I remember the first time I saw Paula Deen on television doing the show Ready…Set…Cook! on The Food Network. She was just so hilarious, and she looked like my aunt and had the personality of my college roommate. It was like a (crazy) member of my family was right there on the t.v.
Soon afterward, she began starring in her own show, frying chicken and baking cakes and cooking up all kinds of good Southern food. I was so glad to see the food I grew up with being given the attention it deserved, in a time when, as Paula states, “health-food diet mania” was consuming America.
The rest is history, and Paula Deen is now a household name. In her autobiography, It Ain’t All About the Cookin’, however, Paula proves that everybody seems normal until you get to know them. I guess I just assumed that she was always a success, but she reveals in her book how she spent many years of her life just struggling to make it through the day.
Growing up in Georgia, Paula says she had an idyllic childhood, with her family, grandparents, aunts and uncles all close together running a resort. Her teen years were spent being cute, having fun, and cheering. But at eighteen she met a boy she couldn’t resist, and wanted nothing more than to get married and be a wife and mother.
Unfortunately, it didn’t take long for Paula to realize that marriage wasn’t all smooth sailing all the time, and she began struggling with the fact that she couldn’t make it all better. As is often the case, I think, being sheltered and loved by her family, and possessing the gift of “Southern charm”, that niceness that girls in the South are brought up with, caused an inner struggle for Paula. She felt that “if being protected and cherished by my parents was being spoiled, then I guess I was.”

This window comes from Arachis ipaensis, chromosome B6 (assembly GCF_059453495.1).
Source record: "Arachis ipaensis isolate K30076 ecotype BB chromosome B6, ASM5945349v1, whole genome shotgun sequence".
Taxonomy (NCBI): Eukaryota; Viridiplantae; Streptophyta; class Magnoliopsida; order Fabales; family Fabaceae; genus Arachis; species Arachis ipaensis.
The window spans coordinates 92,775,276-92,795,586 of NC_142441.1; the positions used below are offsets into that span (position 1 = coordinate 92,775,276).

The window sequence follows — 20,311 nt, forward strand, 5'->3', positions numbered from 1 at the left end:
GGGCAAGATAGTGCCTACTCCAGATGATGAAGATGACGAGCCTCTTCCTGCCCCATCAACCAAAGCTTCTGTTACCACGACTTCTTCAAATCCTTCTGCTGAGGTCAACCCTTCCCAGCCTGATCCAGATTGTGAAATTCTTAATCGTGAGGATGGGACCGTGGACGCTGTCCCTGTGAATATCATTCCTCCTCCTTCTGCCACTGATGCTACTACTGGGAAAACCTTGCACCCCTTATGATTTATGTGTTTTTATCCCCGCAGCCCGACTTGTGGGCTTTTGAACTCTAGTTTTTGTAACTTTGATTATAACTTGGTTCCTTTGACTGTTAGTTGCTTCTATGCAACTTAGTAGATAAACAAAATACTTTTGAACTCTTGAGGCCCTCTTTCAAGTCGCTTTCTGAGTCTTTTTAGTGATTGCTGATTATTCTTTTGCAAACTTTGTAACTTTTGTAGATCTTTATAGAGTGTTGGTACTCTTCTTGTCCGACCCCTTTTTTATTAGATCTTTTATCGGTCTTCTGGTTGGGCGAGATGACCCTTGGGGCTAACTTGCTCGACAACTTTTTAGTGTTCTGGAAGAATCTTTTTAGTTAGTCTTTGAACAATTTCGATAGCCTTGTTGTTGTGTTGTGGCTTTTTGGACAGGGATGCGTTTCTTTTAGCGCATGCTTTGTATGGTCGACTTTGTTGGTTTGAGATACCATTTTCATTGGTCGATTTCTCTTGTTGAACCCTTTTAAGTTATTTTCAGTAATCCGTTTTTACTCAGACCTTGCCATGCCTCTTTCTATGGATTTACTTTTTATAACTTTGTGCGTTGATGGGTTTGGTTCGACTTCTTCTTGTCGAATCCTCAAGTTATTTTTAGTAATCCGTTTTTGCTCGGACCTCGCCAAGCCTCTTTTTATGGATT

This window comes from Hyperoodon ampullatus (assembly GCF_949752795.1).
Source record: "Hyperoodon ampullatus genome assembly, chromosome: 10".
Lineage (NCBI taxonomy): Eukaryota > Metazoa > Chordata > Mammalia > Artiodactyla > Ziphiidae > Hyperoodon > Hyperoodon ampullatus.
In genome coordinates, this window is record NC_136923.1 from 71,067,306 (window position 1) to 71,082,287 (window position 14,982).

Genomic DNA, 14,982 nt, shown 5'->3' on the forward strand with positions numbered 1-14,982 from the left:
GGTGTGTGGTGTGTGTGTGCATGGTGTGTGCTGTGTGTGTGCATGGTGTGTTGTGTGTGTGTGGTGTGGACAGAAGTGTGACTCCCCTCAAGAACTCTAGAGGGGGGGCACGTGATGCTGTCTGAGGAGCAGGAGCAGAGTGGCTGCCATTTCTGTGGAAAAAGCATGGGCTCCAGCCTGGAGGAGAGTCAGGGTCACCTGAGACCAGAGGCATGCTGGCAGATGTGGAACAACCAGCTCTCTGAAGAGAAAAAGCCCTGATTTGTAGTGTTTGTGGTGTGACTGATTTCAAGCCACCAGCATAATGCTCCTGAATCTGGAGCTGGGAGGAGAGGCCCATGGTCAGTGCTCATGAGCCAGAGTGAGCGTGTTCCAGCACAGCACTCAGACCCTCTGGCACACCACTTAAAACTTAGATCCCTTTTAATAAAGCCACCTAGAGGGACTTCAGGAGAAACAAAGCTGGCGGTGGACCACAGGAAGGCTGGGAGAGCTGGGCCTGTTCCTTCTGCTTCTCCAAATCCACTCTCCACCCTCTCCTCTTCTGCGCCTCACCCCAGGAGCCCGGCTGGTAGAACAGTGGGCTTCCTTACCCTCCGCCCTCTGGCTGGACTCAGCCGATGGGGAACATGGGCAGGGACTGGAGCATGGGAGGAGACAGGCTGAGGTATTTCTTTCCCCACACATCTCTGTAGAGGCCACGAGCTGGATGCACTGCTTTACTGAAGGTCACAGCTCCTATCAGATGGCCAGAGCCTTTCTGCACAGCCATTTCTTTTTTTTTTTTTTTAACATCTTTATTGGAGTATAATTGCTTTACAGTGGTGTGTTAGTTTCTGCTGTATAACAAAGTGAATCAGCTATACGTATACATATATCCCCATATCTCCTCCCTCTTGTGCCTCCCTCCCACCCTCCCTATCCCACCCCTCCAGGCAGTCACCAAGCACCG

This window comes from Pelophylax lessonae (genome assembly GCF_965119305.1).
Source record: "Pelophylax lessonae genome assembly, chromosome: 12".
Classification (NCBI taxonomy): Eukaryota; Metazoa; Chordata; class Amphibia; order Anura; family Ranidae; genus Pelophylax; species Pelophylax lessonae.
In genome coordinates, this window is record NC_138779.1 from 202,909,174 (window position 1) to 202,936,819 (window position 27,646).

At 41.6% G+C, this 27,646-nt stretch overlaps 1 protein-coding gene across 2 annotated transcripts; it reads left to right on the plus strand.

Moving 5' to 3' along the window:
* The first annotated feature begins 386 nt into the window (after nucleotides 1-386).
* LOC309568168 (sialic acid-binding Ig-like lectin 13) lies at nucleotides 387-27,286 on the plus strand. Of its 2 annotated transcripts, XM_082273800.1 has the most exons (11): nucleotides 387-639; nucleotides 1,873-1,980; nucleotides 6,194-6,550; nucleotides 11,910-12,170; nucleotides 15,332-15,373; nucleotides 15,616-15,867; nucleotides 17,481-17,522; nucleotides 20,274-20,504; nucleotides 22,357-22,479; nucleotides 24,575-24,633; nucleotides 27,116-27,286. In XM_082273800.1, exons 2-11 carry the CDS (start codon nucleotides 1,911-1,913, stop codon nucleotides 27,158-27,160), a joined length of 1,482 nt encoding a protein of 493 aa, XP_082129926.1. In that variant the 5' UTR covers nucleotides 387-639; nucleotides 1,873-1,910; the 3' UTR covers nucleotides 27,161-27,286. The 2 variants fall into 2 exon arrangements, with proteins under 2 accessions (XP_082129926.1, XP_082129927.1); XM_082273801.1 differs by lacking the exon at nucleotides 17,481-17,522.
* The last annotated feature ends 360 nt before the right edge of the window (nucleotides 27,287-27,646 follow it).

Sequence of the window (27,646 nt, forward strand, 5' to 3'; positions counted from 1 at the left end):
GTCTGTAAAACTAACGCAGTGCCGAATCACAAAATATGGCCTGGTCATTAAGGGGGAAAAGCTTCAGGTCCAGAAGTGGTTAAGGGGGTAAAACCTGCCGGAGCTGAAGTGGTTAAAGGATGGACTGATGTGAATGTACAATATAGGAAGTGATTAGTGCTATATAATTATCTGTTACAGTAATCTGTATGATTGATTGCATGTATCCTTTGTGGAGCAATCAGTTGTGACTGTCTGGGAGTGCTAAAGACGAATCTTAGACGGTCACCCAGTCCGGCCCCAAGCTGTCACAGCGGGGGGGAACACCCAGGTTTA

Then as a result of tragically loosing both her parents within four years of each other, while Paula was still in her early twenties she really began to struggle to keep her sanity. Suffering from panic attacks and agoraphobia while raising two small children tested her every day, until she finally discovered what exactly she suffered from and began to slowly overcome it, and eventually end her marriage.
As a single mother Paula returned to what she knew best, good Southern food. Beginning with a catering company and expanding to a full restaurant, she kept up the traditions of the South. She knew that “the South is all about tradition, and most of those traditions have their origins in the cooking pots and the recipes we pass down from generation to generation” and that “Southern cooking is nothing but Southern – we don’t fly in our ingredients or menus from distant parts of the world. What’s in our pots and on our plates is all home-grown.” And keeping true to this philosophy has meant nothing but success for Paula Deen.
This book is full of Southern charm and wit, and had me laughing one minute and crying the next. If you are from the South, you’ll find yourself nodding along with it, and if you aren’t, you’ll hopefully learn a little about what drives a Southern woman. As Paula says, “Some people call Southern women steel magnolias to show our unfailing survival instinct. Well, if we got dimples of steel, so what. Things have to be right.”
I whipped up this Ham Salad recipe found in Paula’s autobiography, and it turned out to be just right, too.
My Best Ham Salad (Sandwich)
adapted from It Ain’t All About the Cookin’ by Paula Deen
- 2 cups leftover ham, chopped in a food processor
- 1 cup celery, finely diced
- 1/4 cup sweet onion, finely minced
- 1 teaspoon Dijon mustard
- 2 hard-boiled eggs, diced
- 1/4 cup hot pickle relish, drained
- 1/2 cup mayonnaise
- Mix all the ingredients until well blended.
- Spread on white bread to make a sandwich, or serve with crackers.